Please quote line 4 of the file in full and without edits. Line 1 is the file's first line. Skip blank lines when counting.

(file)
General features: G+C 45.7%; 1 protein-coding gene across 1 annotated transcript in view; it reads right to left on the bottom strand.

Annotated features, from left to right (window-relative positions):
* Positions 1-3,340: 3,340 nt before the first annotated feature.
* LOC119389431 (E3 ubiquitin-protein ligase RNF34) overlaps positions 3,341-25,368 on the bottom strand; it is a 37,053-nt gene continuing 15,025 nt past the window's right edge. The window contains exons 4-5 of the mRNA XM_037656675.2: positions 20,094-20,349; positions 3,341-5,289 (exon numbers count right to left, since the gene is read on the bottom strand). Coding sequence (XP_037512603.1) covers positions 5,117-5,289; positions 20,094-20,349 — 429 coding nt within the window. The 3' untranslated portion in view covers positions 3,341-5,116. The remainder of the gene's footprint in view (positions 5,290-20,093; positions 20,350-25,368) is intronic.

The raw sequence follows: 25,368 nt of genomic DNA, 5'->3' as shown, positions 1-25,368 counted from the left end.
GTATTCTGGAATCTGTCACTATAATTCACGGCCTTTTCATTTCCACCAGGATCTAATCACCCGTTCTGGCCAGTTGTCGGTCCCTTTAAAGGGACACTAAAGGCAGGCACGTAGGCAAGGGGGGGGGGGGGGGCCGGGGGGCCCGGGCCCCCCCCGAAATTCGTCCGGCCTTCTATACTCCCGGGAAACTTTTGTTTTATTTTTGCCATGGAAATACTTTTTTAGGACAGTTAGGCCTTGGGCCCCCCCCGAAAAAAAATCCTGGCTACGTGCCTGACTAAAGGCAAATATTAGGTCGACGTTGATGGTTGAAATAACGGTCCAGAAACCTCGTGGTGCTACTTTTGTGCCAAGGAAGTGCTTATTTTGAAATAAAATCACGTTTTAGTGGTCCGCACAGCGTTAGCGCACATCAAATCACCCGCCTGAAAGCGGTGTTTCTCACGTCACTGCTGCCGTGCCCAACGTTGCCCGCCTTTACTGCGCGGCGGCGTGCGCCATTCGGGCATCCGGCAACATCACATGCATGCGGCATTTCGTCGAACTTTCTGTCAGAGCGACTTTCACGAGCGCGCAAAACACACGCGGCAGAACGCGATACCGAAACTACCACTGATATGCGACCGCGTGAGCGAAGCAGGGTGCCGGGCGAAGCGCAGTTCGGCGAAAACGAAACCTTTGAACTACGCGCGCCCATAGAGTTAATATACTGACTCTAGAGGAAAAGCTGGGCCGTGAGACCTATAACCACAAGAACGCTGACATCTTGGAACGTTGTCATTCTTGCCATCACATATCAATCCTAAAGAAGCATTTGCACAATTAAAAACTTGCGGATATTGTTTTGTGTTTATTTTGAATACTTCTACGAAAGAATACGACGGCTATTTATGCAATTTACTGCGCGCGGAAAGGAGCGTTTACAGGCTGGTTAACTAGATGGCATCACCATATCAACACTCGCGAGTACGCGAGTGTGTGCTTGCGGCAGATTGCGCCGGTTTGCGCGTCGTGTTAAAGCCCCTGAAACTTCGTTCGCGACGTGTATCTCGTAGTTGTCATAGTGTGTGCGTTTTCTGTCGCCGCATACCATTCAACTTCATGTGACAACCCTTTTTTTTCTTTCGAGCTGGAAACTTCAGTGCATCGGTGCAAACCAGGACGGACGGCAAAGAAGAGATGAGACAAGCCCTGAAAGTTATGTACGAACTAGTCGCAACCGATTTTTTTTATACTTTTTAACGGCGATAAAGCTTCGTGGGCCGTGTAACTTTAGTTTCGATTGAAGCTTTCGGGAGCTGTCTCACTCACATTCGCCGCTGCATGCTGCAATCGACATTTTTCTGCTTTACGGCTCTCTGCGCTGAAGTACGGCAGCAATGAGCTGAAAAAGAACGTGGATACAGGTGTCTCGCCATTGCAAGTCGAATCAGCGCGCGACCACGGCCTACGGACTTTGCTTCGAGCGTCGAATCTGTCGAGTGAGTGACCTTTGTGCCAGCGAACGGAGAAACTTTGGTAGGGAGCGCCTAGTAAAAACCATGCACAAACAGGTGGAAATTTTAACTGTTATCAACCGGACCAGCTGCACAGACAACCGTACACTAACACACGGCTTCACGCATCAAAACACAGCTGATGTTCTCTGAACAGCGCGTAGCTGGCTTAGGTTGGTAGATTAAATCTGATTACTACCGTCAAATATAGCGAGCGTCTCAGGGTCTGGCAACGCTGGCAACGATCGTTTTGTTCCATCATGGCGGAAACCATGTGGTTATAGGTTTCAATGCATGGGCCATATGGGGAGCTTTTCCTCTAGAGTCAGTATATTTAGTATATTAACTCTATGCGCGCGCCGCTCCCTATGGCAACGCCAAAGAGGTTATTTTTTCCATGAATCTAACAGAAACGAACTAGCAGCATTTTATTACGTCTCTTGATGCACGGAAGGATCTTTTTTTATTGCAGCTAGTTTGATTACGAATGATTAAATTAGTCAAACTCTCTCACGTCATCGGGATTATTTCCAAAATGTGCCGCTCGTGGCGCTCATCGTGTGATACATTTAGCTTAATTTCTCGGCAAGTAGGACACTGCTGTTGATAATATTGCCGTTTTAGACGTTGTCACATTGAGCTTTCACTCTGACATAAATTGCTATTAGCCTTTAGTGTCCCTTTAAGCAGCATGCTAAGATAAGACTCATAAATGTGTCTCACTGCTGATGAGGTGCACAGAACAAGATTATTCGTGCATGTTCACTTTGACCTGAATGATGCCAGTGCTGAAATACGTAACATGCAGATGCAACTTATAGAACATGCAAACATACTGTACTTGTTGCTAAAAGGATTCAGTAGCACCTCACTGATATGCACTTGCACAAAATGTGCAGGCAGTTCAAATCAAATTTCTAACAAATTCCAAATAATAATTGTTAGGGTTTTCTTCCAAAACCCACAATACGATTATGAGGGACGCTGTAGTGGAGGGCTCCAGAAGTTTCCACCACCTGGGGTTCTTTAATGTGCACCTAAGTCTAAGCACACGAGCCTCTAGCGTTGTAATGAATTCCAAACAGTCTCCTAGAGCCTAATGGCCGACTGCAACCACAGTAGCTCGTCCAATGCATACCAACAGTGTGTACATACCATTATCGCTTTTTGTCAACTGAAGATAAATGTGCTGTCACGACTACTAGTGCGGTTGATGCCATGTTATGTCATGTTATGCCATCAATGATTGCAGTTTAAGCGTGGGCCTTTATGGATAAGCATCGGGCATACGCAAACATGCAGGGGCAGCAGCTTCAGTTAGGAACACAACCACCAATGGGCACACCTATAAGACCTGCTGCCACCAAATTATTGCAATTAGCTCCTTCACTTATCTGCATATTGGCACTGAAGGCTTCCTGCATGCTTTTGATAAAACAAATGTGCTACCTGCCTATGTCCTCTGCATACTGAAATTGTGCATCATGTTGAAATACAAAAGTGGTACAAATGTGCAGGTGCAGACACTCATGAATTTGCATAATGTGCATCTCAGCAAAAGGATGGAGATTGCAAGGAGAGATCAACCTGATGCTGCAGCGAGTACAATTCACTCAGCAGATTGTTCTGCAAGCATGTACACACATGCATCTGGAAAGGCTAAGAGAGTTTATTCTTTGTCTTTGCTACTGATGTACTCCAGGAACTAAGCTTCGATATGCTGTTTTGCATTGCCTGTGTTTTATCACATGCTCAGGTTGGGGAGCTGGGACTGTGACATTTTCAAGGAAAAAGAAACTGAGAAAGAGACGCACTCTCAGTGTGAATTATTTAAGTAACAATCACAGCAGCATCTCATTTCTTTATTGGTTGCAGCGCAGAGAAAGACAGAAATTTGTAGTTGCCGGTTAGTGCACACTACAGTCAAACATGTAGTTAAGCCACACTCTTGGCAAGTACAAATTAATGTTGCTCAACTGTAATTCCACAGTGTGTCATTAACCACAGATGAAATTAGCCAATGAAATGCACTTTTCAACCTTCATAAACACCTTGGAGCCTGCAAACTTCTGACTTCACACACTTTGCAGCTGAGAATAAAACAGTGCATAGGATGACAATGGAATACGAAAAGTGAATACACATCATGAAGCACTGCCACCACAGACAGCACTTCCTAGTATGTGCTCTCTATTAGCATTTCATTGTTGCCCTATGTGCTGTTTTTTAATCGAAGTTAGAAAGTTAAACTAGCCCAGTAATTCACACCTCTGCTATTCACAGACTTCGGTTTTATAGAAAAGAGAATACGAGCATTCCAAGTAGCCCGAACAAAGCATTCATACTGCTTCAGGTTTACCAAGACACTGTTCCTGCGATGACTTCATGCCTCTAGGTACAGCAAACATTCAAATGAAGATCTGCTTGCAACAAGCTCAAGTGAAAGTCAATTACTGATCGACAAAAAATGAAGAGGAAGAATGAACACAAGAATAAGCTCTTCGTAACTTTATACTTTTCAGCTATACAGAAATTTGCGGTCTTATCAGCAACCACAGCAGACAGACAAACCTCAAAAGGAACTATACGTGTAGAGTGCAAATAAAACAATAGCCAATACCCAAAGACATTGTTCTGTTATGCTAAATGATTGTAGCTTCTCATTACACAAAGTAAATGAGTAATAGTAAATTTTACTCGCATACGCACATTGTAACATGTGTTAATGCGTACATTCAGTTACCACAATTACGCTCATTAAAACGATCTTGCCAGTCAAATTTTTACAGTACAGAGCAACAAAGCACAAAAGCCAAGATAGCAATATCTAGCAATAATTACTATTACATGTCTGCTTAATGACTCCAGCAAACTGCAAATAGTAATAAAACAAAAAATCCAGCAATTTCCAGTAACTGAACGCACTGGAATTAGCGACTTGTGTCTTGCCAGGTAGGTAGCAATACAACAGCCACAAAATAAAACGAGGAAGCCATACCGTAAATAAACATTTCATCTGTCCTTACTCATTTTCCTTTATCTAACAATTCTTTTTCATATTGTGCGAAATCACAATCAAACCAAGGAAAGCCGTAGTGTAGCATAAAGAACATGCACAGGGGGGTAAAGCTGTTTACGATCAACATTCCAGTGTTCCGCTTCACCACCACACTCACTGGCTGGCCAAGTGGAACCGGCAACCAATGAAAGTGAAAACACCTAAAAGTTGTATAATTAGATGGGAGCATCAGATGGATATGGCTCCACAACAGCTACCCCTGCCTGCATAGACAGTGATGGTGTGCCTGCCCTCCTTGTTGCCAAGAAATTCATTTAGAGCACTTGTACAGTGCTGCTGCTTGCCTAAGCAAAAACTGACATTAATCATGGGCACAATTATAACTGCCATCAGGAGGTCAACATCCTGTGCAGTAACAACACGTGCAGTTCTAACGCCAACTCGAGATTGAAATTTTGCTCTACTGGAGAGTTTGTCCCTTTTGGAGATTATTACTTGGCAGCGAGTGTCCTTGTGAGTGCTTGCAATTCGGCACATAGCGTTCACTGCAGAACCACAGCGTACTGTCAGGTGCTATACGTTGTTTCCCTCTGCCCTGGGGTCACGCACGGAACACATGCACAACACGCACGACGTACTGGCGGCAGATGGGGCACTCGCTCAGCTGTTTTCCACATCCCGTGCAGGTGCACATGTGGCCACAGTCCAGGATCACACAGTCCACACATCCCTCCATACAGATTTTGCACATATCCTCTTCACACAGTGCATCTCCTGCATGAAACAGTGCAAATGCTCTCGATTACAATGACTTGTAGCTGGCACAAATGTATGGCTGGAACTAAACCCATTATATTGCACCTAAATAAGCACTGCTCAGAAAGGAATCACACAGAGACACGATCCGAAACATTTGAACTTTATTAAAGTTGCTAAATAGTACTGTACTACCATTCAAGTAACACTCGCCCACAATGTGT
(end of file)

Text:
* LOC119389431 (E3 ubiquitin-protein ligase RNF34) overlaps positions 3,341-25,368 on the bottom strand; it is a 37,053-nt gene continuing 15,025 nt past the window's right edge. The window contains exons 4-5 of the mRNA XM_037656675.2: positions 20,094-20,349; positions 3,341-5,289 (exon numbers count right to left, since the gene is read on the bottom strand). Coding sequence (XP_037512603.1) covers positions 5,117-5,289; positions 20,094-20,349 — 429 coding nt within the window. The 3' untranslated portion in view covers positions 3,341-5,116. The remainder of the gene's footprint in view (positions 5,290-20,093; positions 20,350-25,368) is intronic.